Keywords: Macroeconomics & Money; Social Policy;
The world is facing a global financial crisis with the international system malfunctioning, as many banks – which provide the means of payment and facilitate investment – having to limit their lending because they have unsatisfactory balance sheets with insufficient equity relative to their liabilities (which are most commonly deposits). The limitations of the financial institutions means that the payments systems is not functioning properly with the consequence that it is difficult to borrow, thus seizing up the markets for trade credit, consumer credit and housing and business investment. This means there has been a reduction in demand and thereby a reduction in production and unemployment.
The global economy is so interlinked that even countries with relatively sound financial institutions – one might cite Germany – are suffering because there has been a fall-off of their
exports – in the case of Germany especially for the investment good exports they specialise in.
It would be easy to argue that is all New Zealand’s problem is. The fall in world demand is squeezing our exports and we face volume reductions last year, this year and possibly next. The fall in volumes is compounded by some weakening in export prices, which means that what we do export earns even less foreign exchange. This is what happened in the Long Depression of the 1880s and the Great Depression of the 1930s.
However the New Zealand economic situation is more complex than simply a lack of world demand for our exports as a result of the Global Financial Crisis. The great economist Alfred Marshall warned that any short statement in economics is wrong with the possible exception of this particular one. But if there was a short statement to summarise the current situation it might be that the Global Financial Crisis has exposed some fundamental weaknesses in the New Zealand economy.
That means we cannot get out of our economic difficulties unless we address those fundamental weaknesses. If we dont understand this we may pursue policies which will add to those weaknesses.
What are they? Because this conference is about ACC I am going to focus on a particular one, which is New Zealand’s indebtedness. We have a debt crisis.
I begin by insisting that as far as we know our banking system is sound, insofar as each trading bank has sufficient equity relative to its liabilities. Thus they are not like the international financial institutions which have generated the Global Financial Crisis. Our problem is that while sound, our banks have to borrow about a third of their funds offshore with the remaining two thirds are supplied by New Zealanders.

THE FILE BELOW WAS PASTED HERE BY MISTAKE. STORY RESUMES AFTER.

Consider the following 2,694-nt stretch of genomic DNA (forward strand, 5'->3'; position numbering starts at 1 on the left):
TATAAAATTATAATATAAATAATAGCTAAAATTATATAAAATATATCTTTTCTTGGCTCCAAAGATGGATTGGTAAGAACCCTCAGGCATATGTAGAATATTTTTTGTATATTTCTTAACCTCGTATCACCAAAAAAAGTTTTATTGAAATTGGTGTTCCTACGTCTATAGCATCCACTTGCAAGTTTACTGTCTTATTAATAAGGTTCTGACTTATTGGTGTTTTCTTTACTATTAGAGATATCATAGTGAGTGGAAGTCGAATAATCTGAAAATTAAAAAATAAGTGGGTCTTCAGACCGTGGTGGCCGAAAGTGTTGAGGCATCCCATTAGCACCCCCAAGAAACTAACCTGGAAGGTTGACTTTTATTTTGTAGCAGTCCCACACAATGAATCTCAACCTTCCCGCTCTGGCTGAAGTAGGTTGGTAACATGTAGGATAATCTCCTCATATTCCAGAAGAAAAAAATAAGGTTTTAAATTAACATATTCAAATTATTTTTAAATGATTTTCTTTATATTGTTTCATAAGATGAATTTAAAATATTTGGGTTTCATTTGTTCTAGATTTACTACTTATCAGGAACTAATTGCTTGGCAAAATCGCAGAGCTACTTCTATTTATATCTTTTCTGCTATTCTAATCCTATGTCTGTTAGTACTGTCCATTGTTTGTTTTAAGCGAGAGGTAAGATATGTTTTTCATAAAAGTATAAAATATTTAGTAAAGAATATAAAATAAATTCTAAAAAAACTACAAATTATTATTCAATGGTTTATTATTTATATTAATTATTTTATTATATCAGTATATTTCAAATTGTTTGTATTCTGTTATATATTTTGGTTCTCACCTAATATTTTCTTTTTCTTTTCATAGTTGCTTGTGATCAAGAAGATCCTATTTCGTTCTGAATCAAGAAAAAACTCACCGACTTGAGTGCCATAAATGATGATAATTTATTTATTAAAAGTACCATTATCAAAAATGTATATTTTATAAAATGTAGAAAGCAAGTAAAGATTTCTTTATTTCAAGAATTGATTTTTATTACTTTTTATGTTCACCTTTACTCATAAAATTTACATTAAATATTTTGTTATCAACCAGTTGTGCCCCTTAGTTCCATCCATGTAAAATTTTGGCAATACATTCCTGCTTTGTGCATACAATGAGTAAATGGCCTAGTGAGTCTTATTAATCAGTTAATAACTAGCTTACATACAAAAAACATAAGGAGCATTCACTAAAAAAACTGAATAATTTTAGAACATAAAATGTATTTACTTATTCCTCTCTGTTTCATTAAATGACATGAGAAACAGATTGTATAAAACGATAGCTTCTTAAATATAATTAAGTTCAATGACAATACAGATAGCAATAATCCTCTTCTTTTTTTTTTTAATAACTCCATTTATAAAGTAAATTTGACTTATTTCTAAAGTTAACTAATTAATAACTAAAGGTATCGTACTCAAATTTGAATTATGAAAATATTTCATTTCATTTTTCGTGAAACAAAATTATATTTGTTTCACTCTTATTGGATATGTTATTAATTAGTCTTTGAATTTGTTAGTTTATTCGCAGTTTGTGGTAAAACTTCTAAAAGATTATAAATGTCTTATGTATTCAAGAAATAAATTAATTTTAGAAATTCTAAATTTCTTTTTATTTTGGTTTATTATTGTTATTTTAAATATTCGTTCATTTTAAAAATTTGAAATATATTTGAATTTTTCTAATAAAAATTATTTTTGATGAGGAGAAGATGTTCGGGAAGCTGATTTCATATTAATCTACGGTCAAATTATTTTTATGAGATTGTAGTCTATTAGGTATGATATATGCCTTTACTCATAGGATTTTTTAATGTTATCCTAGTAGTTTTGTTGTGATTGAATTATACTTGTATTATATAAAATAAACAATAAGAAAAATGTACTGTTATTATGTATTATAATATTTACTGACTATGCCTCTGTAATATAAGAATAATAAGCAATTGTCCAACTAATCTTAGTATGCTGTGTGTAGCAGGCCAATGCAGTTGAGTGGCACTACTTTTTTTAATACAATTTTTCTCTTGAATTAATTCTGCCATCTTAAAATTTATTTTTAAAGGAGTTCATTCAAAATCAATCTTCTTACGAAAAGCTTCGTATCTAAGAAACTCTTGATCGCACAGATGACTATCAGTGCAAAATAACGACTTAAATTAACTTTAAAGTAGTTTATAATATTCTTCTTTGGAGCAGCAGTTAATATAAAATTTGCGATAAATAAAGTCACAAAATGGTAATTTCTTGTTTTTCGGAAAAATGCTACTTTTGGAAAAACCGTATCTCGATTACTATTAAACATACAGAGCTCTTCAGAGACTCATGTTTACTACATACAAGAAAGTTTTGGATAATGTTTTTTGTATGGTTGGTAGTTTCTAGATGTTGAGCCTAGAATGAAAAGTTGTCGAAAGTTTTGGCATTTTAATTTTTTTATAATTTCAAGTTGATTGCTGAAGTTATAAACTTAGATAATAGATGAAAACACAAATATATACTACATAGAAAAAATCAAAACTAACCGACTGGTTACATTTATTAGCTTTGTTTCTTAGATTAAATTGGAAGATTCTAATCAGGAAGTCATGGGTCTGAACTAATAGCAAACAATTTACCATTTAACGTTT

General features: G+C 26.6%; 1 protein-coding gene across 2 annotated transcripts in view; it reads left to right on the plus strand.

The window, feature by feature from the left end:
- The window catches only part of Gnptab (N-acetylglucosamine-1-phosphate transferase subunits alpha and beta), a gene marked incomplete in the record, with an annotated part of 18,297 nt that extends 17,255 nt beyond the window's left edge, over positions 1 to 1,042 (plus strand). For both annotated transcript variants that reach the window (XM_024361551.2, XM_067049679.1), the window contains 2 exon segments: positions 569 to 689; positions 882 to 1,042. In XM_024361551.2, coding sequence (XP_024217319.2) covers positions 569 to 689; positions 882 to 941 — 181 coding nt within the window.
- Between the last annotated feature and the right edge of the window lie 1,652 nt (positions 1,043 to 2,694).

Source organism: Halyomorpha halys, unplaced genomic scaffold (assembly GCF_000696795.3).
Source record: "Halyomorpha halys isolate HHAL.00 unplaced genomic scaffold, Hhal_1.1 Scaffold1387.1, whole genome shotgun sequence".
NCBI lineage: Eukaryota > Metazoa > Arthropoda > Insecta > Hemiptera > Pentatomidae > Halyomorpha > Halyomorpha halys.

The Global Financial Crisis has made this offshore borrowing difficult. It is both relatively more expensive and it is shorter term. It is difficult to borrow for periods as long as a year, and so the banks are on a treadmill of rolling over their debt, knowing that if the global financial system seizes up again, they may not be able to. One hopes, of course, that it wont, and that the measures taken in Britain and the United States are leading to a normalisation of their financial systems. However, it would be imprudent to assume that such a crisis cannot happen again, or that the international banks will not return to business as usual as early as is hoped. Previous long recessions/depressions were characterised by false dawns – green shoots can whither.
So the macroeconomic problem that the New Zealand economy faces – aside from weaknesses in its export markets – is that it has a heavy borrowing commitment offshore. Since we are continuing to borrow from the rest of the world, we have to both roll over old debt and taken on new debt. This year to March 2010 we are expecting to borrow – one way or another – an extra 7 percent of GDP in addition to the borrowing rollovers. We need that extra $12b to pay for the imports needed to sustain the economy which we cant fund from exports; next year it may be another $10b.
The forecasts on which these estimates are based may be optimistic. Even so, they suggest that New Zealand’s net overseas liabilities will rise from about 100 percent of annual GDP in March 2008 to 120 percent in March 2011. That means remaining an outlier among the rich OECD economies, with the exception of Iceland.
So in addition to the weakness in the international economy undermining our export effort (which increases the need to borrow offshore), we face a debt crisis. The economy has too much debt, and that debt is increasing relative to the size of the economy.
You can see the policy problem we face. The orthodox response to a world economic downturn impacting on New Zealand is that the government should borrow to fund extra demand to tide the economy through the consequent internal downturn. But that exacerbates the debt crisis, making the economy more vulnerable if there is another international downturn or the weak international recovery that is expected lapses into further financial difficulties.
That is why we have had a rather strange public debate in which two parties are talking past one another. One party focusses on the weak economy which is a consequence of the international downturn. The (perfectly orthodox) response to this sort of demand weakness is that production and employment in the economy can be sustained by government spending and/or tax cuts filling the gap in demand. Ideally this demand stimulation should be temporary, unwinding as normal private sector demand refills the gap. Thus there is a merit on infrastructural investments – roads, telecommunications, house improvements – which can be ended as the economy recovers. It is a pity that the April income tax cut was not also temporary – say for just two years. I shall come back to the fiscal problem which it contributes to shortly.